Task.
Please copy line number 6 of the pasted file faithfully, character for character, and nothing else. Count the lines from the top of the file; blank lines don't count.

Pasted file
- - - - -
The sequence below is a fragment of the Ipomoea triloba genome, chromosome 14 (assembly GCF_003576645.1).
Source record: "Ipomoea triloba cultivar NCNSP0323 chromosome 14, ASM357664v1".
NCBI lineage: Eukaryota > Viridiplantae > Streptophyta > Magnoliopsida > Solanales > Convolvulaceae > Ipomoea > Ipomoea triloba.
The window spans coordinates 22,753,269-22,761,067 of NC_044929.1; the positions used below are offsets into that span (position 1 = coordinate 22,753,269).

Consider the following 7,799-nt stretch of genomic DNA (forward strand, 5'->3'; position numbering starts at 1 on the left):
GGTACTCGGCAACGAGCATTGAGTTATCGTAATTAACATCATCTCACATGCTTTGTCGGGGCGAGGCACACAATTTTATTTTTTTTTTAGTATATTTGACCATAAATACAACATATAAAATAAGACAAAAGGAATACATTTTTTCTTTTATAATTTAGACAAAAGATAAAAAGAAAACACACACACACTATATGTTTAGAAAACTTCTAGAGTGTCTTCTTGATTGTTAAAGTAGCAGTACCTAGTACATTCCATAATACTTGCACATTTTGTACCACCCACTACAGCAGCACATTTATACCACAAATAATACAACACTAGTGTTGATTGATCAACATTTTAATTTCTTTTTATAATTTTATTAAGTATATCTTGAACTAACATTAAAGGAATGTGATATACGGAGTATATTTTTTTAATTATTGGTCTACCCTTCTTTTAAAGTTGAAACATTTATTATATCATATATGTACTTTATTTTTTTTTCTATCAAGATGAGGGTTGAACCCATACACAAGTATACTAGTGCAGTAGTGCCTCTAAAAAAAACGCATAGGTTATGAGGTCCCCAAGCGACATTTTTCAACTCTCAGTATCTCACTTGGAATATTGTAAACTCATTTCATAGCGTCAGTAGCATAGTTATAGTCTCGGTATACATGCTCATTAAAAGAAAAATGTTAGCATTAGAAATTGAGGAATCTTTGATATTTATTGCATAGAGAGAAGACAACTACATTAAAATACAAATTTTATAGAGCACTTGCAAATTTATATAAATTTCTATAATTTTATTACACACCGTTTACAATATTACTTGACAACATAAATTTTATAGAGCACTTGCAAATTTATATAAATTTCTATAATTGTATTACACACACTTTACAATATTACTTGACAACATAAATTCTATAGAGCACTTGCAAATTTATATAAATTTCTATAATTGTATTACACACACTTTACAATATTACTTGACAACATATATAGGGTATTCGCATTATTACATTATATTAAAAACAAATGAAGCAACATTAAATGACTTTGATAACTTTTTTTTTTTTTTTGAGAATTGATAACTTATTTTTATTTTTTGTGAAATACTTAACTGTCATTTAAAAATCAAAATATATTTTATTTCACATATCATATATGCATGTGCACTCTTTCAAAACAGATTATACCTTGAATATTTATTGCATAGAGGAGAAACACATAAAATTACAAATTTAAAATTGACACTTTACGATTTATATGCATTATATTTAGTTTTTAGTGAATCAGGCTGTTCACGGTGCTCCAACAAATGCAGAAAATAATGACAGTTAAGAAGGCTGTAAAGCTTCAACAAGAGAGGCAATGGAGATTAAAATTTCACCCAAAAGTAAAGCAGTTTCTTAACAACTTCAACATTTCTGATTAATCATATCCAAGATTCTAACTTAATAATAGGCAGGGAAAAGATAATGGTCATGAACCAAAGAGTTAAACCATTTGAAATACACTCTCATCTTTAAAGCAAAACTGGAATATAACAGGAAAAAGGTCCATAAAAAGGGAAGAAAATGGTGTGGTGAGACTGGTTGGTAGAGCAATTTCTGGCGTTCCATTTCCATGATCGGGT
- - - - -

GGTACTCGGCAACGAGCATTGAGTTATCGTAATTAACATCATCTCACATGCTTTGTCGGGGCGAGGCACACAATTTTATTTTTTTTTTAGTATATTTGACCATAAATACAACATATAAAATAAGACAAAAGGAATACATTTTTTCTTTTATAATTTAGACAAAAGATAAAAAGAAAACACACACACACTATATGTTTAGAAAACTTCTAGAGTGTCTTCTTGATTGTTAAAGTAGCAGTACCTAGTACATTCCATAATACTTGCACATTTTGTACCACCCACTACAGCAGCACATTTATACCACAAATAATACAACACTAGTGTTGATTGATCAACATTTTAATTTCTTTTTATAATTTTATTAAGTATATCTTGAACTAACATTAAAGGAATGTGATATACGGAGTATATTTTTTTAATTATTGGTCTACCCTTCTTTTAAAGTTGAAACATTTATTATATCATATATGTACTTTATTTTTTTTTCTATCAAGATGAGGGTTGAACCCATACACAAGTATACTAGTGCAGTAGTGCCTCTAAAAAAAACGCATAGGTTATGAGGTCCCCAAGCGACATTTTTCAACTCTCAGTATCTCACTTGGAATATTGTAAACTCATTTCATAGCGTCAGTAGCATAGTTATAGTCTCGGTATACATGCTCATTAAAAGAAAAATGTTAGCATTAGAAATTGAGGAATCTTTGATATTTATTGCATAGAGAGAAGACAACTACATTAAAATACAAATTTTATAGAGCACTTGCAAATTTATATAAATTTCTATAATTTTATTACACACCGTTTACAATATTACTTGACAACATAAATTTTATAGAGCACTTGCAAATTTATATAAATTTCTATAATTGTATTACACACACTTTACAATATTACTTGACAACATAAATTCTATAGAGCACTTGCAAATTTATATAAATTTCTATAATTGTATTACACACACTTTACAATATTACTTGACAACATATATAGGGTATTCGCATTATTACATTATATTAAAAACAAATGAAGCAACATTAAATGACTTTGATAACTTTTTTTTTTTTTTTGAGAATTGATAACTTATTTTTATTTTTTGTGAAATACTTAACTGTCATTTAAAAATCAAAATATATTTTATTTCACATATCATATATGCATGTGCACTCTTTCAAAACAGATTATACCTTGAATATTTATTGCATAGAGGAGAAACACATAAAATTACAAATTTAAAATTGACACTTTACGATTTATATGCATTATATTTAGTTTTTAGTGAATCAGGCTGTTCACGGTGCTCCAACAAATGCAGAAAATAATGACAGTTAAGAAGGCTGTAAAGCTTCAACAAGAGAGGCAATGGAGATTAAAATTTCACCCAAAAGTAAAGCAGTTTCTTAACAACTTCAACATTTCTGATTAATCATATCCAAGATTCTAACTTAATAATAGGCAGGGAAAAGATAATGGTCATGAACCAAAGAGTTAAACCATTTGAAATACACTCTCATCTTTAAAGCAAAACTGGAATATAACAGGAAAAAGGTCCATAAAAAGGGAAGAAAATGGTGTGGTGAGACTGGTTGGTAGAGCAATTTCTGGCGTTCCATTTCCATGATCGGGT